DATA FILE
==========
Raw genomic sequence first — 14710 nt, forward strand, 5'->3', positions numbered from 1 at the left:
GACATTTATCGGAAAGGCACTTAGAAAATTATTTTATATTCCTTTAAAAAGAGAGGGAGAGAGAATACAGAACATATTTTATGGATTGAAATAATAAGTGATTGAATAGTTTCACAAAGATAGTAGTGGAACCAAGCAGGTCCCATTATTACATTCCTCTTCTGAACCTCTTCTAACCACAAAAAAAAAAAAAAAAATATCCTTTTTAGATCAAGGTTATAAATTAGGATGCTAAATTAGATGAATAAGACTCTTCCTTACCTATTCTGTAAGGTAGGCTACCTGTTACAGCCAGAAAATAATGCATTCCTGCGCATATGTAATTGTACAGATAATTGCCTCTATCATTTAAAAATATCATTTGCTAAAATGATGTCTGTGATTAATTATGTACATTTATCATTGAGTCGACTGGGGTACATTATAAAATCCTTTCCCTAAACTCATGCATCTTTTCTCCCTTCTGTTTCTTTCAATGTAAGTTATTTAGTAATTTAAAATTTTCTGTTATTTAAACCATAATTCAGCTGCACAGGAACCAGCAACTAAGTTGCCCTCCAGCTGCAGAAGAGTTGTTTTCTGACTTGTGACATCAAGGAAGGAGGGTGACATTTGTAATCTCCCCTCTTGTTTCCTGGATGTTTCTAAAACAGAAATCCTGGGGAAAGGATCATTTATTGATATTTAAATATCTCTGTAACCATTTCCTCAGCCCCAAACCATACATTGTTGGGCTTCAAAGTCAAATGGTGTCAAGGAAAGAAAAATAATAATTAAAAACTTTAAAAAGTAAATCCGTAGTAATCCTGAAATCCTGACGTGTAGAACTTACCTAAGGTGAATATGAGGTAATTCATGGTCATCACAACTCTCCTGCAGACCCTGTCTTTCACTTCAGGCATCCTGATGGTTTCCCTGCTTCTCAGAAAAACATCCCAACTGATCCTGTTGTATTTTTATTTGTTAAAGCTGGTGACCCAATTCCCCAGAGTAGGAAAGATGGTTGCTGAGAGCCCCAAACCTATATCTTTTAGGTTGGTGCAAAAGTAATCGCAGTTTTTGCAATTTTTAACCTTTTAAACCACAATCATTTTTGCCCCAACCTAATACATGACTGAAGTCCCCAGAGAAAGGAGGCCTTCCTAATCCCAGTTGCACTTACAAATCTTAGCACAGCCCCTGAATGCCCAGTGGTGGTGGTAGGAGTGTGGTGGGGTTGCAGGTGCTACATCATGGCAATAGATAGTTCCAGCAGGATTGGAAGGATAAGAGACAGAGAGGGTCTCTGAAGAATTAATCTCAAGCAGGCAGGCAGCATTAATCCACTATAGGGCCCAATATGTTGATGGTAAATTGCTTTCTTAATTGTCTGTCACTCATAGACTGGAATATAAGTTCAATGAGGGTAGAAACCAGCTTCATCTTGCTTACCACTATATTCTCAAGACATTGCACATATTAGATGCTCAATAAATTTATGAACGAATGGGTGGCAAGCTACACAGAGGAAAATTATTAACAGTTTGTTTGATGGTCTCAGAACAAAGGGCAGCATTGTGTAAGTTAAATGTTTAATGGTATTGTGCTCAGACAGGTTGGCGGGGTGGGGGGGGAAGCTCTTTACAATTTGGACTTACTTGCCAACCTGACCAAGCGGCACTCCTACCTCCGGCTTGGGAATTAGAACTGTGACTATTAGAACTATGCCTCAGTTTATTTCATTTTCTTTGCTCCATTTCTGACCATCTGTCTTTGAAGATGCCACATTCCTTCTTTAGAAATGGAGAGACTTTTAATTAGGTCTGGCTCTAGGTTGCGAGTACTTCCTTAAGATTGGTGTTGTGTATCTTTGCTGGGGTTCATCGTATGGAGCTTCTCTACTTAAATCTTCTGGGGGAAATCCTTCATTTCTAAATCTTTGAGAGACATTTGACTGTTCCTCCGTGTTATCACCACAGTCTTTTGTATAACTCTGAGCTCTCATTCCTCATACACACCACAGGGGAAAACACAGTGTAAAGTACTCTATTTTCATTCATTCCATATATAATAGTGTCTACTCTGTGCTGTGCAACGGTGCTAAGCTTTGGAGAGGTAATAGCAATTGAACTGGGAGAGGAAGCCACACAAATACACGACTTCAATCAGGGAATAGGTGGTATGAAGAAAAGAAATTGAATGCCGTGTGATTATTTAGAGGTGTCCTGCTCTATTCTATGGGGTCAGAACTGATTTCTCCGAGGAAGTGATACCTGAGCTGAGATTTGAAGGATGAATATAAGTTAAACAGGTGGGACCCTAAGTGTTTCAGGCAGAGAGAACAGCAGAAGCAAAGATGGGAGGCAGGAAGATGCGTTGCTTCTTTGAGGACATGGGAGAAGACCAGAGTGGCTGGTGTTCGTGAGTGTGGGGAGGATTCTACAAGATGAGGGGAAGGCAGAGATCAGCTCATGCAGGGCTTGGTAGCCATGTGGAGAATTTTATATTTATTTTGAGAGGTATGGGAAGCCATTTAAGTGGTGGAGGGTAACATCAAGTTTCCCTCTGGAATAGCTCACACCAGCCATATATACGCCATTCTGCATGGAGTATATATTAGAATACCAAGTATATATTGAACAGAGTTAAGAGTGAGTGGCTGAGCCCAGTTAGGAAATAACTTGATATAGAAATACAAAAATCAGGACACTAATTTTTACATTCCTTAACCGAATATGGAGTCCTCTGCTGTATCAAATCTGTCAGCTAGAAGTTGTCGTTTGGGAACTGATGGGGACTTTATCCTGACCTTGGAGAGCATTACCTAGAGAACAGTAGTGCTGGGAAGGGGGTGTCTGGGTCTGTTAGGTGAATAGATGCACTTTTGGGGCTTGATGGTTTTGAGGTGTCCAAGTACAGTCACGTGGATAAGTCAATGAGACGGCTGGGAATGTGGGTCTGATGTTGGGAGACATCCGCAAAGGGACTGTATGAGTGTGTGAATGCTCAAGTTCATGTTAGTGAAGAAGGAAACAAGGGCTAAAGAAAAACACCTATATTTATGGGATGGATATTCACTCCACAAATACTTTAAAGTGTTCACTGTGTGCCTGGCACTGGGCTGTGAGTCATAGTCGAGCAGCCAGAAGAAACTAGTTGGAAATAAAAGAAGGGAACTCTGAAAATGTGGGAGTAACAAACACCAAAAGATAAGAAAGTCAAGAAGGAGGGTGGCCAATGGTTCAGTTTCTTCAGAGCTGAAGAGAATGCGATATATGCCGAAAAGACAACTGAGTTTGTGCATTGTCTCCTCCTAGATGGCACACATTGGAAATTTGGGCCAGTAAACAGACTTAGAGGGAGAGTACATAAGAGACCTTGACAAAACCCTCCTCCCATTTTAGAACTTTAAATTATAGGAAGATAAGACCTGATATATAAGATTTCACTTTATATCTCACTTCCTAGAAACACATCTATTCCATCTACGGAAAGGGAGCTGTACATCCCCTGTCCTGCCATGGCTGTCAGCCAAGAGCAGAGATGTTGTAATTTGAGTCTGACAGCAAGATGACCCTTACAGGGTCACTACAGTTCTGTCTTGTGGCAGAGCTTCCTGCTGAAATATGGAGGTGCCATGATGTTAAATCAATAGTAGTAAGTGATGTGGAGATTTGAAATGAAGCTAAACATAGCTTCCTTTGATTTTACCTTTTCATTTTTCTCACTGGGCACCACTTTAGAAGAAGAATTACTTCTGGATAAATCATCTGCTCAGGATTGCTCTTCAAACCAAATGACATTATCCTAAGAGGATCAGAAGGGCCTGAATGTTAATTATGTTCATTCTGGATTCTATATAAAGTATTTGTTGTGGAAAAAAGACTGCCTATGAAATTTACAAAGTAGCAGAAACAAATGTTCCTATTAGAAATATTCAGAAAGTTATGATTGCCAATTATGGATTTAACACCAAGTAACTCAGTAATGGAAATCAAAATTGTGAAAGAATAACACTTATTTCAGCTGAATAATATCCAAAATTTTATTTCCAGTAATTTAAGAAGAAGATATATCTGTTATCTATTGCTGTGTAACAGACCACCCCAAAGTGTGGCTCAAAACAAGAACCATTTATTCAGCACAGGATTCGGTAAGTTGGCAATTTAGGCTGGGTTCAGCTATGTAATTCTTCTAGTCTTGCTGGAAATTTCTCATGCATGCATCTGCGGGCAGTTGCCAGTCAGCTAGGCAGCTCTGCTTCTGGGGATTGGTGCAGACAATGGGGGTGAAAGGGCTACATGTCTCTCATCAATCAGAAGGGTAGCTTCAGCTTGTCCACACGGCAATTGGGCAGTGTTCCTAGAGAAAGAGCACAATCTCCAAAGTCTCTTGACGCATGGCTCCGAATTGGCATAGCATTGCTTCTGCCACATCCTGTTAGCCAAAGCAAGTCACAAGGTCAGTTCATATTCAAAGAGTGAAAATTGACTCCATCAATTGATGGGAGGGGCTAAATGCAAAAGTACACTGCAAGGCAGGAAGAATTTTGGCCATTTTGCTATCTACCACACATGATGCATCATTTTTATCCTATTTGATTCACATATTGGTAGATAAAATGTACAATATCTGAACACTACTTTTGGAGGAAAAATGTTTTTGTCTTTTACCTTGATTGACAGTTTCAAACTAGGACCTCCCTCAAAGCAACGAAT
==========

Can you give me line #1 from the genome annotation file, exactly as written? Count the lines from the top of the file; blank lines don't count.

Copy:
Raw genomic sequence first — 14710 nt, forward strand, 5'->3', positions numbered from 1 at the left: